Background - The role of C-reactive protein (CRP) in heart failure is not well studied. We assessed the prognostic value of CRP in patients randomized in Val-HeFT (Valsartan Heart Failure Trial) and studied changes in CRP that were associated with valsartan. Methods and Results - Characteristics of patients with baseline CRP levels above and below the median value were compared. Univariable and multivariable Cox proportional hazards regression models were used to examine the relationship of CRP to mortality and morbidity. Interactions were tested to determine whether differences in CRP changes from baseline to 4 and 12 months between groups randomly assigned to valsartan or placebo depended on baseline ACE inhibitor use. Median plasma CRP was 3.23 mg/L (interquartile range 1.42 to 7.56 mg/L), which is higher than in the general population. Patients with CRP above the median had features of more severe heart failure than those with CRP levels below the median. The cumulative likelihood of death and first morbid event increased with increasing quartile of CRP. Relative to the lowest CRP quartile, the risk of mortality (hazard ratio 1.51, 95% CI 1.2 to 1.9) and first morbid event (hazard ratio 1.53, 95% CI 1.28 to 1.84) was increased in the highest CRP quartile in multivariable models. CRP added incremental prognostic information to that provided by brain natriuretic peptide alone. CRP did not change significantly over time in the placebo group; however, after 12 months, valsartan was associated with a decrease in CRP in patients not receiving ACE inhibitors but not in those receiving ACE inhibitors at 12 months. Conclusions - CRP is increased in heart failure. Higher levels are associated with features of more severe heart failure and are independently associated with mortality and morbidity. The ability of treatments to reduce CRP levels and the prognostic importance of reducing CRP require further study.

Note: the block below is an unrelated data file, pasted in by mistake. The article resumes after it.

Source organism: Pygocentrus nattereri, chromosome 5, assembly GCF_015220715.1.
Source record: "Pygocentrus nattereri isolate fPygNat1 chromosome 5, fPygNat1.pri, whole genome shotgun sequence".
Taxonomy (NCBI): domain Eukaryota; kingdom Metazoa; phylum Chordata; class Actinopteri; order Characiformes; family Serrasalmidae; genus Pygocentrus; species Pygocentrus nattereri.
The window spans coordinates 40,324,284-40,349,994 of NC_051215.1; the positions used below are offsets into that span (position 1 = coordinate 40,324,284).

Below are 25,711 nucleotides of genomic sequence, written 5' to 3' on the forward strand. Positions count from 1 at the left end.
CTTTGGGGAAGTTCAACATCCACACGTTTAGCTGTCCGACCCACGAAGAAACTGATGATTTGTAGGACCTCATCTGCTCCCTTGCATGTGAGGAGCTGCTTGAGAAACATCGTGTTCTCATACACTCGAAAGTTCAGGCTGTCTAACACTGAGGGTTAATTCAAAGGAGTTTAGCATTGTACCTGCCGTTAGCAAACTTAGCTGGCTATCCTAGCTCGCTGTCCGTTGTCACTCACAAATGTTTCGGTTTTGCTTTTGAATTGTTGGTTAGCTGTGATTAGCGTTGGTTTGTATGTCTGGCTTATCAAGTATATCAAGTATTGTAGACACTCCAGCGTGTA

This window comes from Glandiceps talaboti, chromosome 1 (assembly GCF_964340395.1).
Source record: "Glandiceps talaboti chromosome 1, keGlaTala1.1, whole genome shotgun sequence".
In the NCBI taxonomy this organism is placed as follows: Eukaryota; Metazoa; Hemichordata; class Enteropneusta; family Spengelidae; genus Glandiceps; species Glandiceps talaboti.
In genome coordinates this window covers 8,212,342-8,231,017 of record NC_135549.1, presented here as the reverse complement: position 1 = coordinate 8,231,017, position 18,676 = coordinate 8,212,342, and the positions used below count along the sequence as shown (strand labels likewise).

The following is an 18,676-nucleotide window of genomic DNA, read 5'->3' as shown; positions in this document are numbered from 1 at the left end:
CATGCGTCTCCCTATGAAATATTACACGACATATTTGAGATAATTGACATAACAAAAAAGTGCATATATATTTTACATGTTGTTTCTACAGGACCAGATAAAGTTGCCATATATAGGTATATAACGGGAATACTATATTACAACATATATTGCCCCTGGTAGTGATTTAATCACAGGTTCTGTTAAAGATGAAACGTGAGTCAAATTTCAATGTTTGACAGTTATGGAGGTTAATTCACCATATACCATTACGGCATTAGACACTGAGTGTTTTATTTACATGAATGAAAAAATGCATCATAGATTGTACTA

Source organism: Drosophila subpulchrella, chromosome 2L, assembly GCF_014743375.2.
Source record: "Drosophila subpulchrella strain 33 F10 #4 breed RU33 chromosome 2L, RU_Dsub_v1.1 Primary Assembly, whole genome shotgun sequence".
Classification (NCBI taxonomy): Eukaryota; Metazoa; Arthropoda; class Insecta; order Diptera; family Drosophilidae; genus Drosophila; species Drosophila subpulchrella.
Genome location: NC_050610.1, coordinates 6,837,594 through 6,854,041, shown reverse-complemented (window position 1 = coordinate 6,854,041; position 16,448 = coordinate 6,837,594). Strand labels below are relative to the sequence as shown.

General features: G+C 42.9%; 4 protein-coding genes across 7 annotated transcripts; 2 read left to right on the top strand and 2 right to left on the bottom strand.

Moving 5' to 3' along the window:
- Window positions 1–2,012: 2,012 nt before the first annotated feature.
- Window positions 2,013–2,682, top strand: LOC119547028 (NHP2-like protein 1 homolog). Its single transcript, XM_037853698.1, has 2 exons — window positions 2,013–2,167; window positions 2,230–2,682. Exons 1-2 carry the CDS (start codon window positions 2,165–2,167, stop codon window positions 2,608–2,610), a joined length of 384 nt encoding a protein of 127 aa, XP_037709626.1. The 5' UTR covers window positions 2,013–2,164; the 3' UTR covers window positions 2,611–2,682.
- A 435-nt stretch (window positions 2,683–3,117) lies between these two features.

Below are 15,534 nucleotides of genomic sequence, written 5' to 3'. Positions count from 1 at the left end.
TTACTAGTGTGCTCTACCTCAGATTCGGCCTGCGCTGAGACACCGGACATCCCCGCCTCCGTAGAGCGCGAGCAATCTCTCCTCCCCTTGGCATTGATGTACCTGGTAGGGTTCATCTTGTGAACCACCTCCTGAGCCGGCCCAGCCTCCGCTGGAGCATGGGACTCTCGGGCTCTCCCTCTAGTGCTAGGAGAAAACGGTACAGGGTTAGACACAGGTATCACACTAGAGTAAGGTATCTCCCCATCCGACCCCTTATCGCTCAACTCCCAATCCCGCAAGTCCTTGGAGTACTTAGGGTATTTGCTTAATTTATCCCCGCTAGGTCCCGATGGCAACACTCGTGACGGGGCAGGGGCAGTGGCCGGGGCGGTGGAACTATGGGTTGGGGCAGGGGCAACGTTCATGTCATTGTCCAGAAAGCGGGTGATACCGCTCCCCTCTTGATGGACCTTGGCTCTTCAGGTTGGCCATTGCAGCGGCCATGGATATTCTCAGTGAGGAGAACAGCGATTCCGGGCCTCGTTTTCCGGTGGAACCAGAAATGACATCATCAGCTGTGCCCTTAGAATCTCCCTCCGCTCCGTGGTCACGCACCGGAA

- Angiotensin receptor blockers
- C-reactive protein
- Heart failure